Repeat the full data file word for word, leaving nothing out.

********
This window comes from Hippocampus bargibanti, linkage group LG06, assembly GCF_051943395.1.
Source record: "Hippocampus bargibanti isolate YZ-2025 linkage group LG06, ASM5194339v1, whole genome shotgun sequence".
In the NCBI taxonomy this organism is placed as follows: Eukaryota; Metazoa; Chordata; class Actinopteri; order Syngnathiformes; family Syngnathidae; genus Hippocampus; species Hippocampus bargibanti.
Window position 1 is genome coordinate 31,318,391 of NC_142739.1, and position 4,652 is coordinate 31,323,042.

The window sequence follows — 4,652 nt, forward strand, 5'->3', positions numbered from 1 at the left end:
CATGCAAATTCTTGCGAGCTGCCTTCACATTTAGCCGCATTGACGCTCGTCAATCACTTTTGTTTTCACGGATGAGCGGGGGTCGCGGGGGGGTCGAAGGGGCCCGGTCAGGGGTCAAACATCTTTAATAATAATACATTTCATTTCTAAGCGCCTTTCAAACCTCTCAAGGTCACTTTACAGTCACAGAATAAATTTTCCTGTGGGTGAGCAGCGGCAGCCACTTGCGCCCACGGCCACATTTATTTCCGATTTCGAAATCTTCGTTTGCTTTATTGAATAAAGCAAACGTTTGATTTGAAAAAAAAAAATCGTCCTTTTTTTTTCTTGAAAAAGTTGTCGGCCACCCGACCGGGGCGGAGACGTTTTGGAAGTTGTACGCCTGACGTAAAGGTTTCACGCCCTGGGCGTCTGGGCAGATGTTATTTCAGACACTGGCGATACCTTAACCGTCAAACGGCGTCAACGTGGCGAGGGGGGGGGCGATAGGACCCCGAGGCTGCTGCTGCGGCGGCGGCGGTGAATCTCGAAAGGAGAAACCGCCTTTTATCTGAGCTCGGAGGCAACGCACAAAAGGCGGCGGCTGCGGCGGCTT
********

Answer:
This window comes from Hippocampus bargibanti, linkage group LG06, assembly GCF_051943395.1.
Source record: "Hippocampus bargibanti isolate YZ-2025 linkage group LG06, ASM5194339v1, whole genome shotgun sequence".
In the NCBI taxonomy this organism is placed as follows: Eukaryota; Metazoa; Chordata; class Actinopteri; order Syngnathiformes; family Syngnathidae; genus Hippocampus; species Hippocampus bargibanti.
Window position 1 is genome coordinate 31,318,391 of NC_142739.1, and position 4,652 is coordinate 31,323,042.

The window sequence follows — 4,652 nt, forward strand, 5'->3', positions numbered from 1 at the left end:
CATGCAAATTCTTGCGAGCTGCCTTCACATTTAGCCGCATTGACGCTCGTCAATCACTTTTGTTTTCACGGATGAGCGGGGGTCGCGGGGGGGTCGAAGGGGCCCGGTCAGGGGTCAAACATCTTTAATAATAATACATTTCATTTCTAAGCGCCTTTCAAACCTCTCAAGGTCACTTTACAGTCACAGAATAAATTTTCCTGTGGGTGAGCAGCGGCAGCCACTTGCGCCCACGGCCACATTTATTTCCGATTTCGAAATCTTCGTTTGCTTTATTGAATAAAGCAAACGTTTGATTTGAAAAAAAAAAATCGTCCTTTTTTTTTCTTGAAAAAGTTGTCGGCCACCCGACCGGGGCGGAGACGTTTTGGAAGTTGTACGCCTGACGTAAAGGTTTCACGCCCTGGGCGTCTGGGCAGATGTTATTTCAGACACTGGCGATACCTTAACCGTCAAACGGCGTCAACGTGGCGAGGGGGGGGGCGATAGGACCCCGAGGCTGCTGCTGCGGCGGCGGCGGTGAATCTCGAAAGGAGAAACCGCCTTTTATCTGAGCTCGGAGGCAACGCACAAAAGGCGGCGGCTGCGGCGGCTT